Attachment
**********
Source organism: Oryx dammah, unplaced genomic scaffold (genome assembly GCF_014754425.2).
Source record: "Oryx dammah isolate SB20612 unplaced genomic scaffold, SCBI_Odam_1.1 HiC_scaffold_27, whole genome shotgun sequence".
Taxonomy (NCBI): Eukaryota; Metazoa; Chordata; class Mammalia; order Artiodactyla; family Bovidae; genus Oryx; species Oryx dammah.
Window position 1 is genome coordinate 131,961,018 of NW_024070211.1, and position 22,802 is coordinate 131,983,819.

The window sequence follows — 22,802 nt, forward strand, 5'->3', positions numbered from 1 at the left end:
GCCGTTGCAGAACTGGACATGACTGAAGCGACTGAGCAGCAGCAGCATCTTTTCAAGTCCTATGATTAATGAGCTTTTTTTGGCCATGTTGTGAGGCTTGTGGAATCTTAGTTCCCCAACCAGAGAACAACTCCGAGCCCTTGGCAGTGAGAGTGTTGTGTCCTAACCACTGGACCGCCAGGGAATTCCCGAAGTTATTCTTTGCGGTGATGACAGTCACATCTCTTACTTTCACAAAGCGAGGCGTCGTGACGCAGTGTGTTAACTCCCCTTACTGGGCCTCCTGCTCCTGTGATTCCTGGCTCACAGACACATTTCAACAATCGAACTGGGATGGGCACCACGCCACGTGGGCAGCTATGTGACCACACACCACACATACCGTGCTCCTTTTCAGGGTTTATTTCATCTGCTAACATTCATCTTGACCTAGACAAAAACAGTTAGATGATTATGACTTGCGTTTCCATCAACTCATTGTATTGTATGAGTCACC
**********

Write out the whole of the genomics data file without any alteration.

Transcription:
Source organism: Oryx dammah, unplaced genomic scaffold (genome assembly GCF_014754425.2).
Source record: "Oryx dammah isolate SB20612 unplaced genomic scaffold, SCBI_Odam_1.1 HiC_scaffold_27, whole genome shotgun sequence".
Taxonomy (NCBI): Eukaryota; Metazoa; Chordata; class Mammalia; order Artiodactyla; family Bovidae; genus Oryx; species Oryx dammah.
Window position 1 is genome coordinate 131,961,018 of NW_024070211.1, and position 22,802 is coordinate 131,983,819.

The window sequence follows — 22,802 nt, forward strand, 5'->3', positions numbered from 1 at the left end:
GCCGTTGCAGAACTGGACATGACTGAAGCGACTGAGCAGCAGCAGCATCTTTTCAAGTCCTATGATTAATGAGCTTTTTTTGGCCATGTTGTGAGGCTTGTGGAATCTTAGTTCCCCAACCAGAGAACAACTCCGAGCCCTTGGCAGTGAGAGTGTTGTGTCCTAACCACTGGACCGCCAGGGAATTCCCGAAGTTATTCTTTGCGGTGATGACAGTCACATCTCTTACTTTCACAAAGCGAGGCGTCGTGACGCAGTGTGTTAACTCCCCTTACTGGGCCTCCTGCTCCTGTGATTCCTGGCTCACAGACACATTTCAACAATCGAACTGGGATGGGCACCACGCCACGTGGGCAGCTATGTGACCACACACCACACATACCGTGCTCCTTTTCAGGGTTTATTTCATCTGCTAACATTCATCTTGACCTAGACAAAAACAGTTAGATGATTATGACTTGCGTTTCCATCAACTCATTGTATTGTATGAGTCACC